John Robert Cocker was born May 20, 1944, the youngest son of Harold Cocker, a civil servant, and his wife, Madge. Early on he was attracted to the dark, pain-fueled singing of American singer Ray Charles, and to the scrappy music of English skiffle star Lonnie Donegan. At 12, Cocker joined his older brother Victor’s skiffle band and made his first venture singing in public, then took the name Vance Arnold when he put together his own group.
They played clubs in Sheffield then got a slot opening for the Rolling Stones in 1963 for a show at Sheffield City Hall. He landed a solo contract with Decca in 1964 and put out a rendition of the Beatles then-current song “I’ll Cry Instead,” to little notice. But it telegraphed his ability to put his own stamp on material by some of the most highly regarded songwriters of the era.
Joe Cocker’s Big Blues Band followed soon, and again generated little real traction. He formed the Grease Band — the group that would support him at Woodstock just a few years later — in 1966 with keyboardist-songwriter Chris Stainton, the co-writer of “Marjorine,” which gave Cocker his first U.K. hit in 1968.
That’s the year Cocker chose to take another whack at a Beatles song, and he radically reimagined “With a Little Help From My Friends” as a slow, screaming blues workout — future Led Zeppelin guitarist Jimmy Page was among the players backing him — in which Cocker engaged in an increasingly fervent call and response with the backup singers in the song’s question-answer lyric.
Cocker’s agonized cries took the song to a realm the Beatles hadn’t imagined, and Paul McCartney on Monday said in a statement, “It was just mind-blowing, [he] totally turned the song into a soul anthem, and I was forever grateful for him for having done that.”
It was a major career boost when Cocker was booked to perform at Woodstock in 1969 along with more established rock heroes, including Hendrix, Joplin, the Who, Creedence Clearwater Revival and Jefferson Airplane.
After Woodstock, he mounted the fabled Mad Dogs & Englishmen tour, a juggernaut with more than three dozen musicians, from which he made little money because of the massive overhead and indulgences that helped create the blueprint for what came to be known as the era of “sex, drugs and rock ‘n’ roll.”
Rock critic and author Anthony DeCurtis said at that time that “what Mad Dogs & Englishmen represented was ... the high-water mark of a certain kind of utopian impulse in popular music.”
The tour made a bona fide rock star out of American musician Leon Russell, the tour’s bandleader, pianist, singer and arranger, but left Cocker’s career on the ropes, setting a pattern of fits and starts because of his addictions that played out for almost three decades.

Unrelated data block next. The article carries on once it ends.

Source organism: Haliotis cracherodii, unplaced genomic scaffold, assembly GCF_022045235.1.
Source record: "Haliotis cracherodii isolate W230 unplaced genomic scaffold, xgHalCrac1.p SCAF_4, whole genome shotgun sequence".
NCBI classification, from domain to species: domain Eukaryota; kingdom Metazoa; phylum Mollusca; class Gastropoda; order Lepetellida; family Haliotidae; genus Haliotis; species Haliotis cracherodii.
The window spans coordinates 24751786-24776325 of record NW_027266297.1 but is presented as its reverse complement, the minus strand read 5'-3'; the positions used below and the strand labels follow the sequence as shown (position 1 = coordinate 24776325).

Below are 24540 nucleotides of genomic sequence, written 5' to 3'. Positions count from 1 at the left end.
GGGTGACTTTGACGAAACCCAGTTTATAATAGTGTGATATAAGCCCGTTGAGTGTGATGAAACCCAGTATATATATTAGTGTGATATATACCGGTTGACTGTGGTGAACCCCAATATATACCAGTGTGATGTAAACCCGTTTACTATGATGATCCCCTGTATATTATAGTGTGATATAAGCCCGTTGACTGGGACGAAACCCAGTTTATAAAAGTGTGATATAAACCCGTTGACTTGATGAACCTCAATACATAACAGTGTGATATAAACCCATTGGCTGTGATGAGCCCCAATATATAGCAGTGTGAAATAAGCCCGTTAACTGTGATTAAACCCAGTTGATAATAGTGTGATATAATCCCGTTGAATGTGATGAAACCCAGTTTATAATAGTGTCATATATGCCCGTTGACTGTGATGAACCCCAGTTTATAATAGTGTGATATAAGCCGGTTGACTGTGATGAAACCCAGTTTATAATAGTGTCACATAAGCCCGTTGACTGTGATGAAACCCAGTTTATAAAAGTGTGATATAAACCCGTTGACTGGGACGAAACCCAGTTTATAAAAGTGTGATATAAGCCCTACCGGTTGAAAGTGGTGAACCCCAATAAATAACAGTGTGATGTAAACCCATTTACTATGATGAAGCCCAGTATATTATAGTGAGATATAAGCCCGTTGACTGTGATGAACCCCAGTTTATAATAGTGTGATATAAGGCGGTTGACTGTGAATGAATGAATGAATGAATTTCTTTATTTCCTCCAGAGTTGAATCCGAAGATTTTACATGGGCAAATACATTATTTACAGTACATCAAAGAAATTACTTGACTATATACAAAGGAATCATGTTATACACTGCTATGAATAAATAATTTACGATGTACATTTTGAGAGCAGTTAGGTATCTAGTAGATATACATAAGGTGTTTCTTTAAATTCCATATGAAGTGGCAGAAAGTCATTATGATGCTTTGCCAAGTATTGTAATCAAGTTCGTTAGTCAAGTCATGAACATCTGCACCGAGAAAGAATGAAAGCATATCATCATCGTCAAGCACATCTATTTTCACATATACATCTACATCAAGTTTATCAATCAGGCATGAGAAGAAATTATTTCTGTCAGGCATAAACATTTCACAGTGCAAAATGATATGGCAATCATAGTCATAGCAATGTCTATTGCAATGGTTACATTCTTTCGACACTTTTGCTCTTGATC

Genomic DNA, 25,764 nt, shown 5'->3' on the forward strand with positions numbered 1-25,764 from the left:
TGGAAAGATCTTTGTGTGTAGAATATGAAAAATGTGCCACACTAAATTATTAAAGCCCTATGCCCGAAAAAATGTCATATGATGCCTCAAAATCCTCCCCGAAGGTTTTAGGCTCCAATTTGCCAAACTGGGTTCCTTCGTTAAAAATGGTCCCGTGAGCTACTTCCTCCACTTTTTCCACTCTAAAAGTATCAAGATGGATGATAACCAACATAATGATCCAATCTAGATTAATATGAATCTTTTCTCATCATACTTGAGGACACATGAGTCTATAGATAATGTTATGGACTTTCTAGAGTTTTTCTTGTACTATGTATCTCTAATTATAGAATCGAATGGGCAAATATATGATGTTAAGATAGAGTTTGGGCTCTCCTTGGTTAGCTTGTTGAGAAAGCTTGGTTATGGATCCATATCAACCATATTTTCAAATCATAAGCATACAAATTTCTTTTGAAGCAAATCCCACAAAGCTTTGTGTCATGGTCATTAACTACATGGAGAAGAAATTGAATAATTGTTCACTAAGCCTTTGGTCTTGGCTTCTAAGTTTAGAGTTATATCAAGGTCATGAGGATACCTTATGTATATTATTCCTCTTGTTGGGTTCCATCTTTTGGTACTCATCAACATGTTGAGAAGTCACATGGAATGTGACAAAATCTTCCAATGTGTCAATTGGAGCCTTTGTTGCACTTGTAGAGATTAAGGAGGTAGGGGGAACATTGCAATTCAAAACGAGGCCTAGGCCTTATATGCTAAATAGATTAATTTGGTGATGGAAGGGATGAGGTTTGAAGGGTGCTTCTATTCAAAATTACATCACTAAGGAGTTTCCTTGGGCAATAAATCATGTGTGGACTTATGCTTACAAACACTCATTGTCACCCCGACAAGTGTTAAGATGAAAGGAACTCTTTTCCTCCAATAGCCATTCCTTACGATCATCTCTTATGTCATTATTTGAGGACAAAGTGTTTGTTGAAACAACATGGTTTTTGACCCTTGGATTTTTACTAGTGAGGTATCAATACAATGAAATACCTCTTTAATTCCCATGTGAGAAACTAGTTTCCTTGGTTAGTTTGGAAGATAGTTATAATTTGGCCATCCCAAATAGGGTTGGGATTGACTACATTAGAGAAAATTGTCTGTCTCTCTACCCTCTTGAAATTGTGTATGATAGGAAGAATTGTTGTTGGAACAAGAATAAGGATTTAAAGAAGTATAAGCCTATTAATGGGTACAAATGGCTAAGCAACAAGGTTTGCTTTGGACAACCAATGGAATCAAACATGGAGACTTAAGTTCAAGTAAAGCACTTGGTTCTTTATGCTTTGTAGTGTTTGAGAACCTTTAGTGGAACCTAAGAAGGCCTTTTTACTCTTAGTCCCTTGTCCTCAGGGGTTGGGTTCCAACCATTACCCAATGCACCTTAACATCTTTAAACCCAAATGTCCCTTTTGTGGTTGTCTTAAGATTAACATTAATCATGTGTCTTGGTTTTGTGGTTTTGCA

The successes of “You Are So Beautiful” and “Up Where We Belong” rejuvenated his career and finances for a time, income from the latter hit allowing him to buy a sizable ranch in Santa Barbara.
He attempted to lead a healthier lifestyle at several junctures, but it took him decades to quit drugs and alcohol entirely.
“It’s not any fun having people tell you about things that you can’t remember yourself,” he said in 1995, about six years before he got sober. “It’s like your life never happened, like you went out on the road, did a whole tour and got back and can’t remember any of it.”
He and his wife, Pam, married in 1987 and a few years later bought a 240-acre ranch in the mountains of Crawford, Colo., about 250 miles southwest of Denver, where the singer devoted much of his time to growing tomatoes, walking his dogs, fly fishing, riding horses and playing billiards.
For all the pleasure he got from the more rural lifestyle, he periodically wondered whether he’d lose connection with his musical muse.
“I’m afraid if I quit for a while,” he told the Denver Post in 2008, “I may not be able to get it back.”
Although he periodically recorded gospel songs, much like his hero Charles, Cocker kept his spiritual beliefs largely private.
But he was never shy about touting the place music held in his life.
“When I think of some of the stuff I’ve been through,” he told the Chicago Tribune in 1986, “people ask me if I’ll ever retire. But as long as my voice is in pretty good shape, why should I? ... I really do live for music. Without it, there isn’t much left of me. I’d just be a lost soul.”
In addition to his wife and brother Victor, Cocker is survived by a stepdaughter, Zoey Schroeder, and two grandchildren, Eva and Simon Schroeder.
Times staff writer Christine Mai-Duc contributed to this report.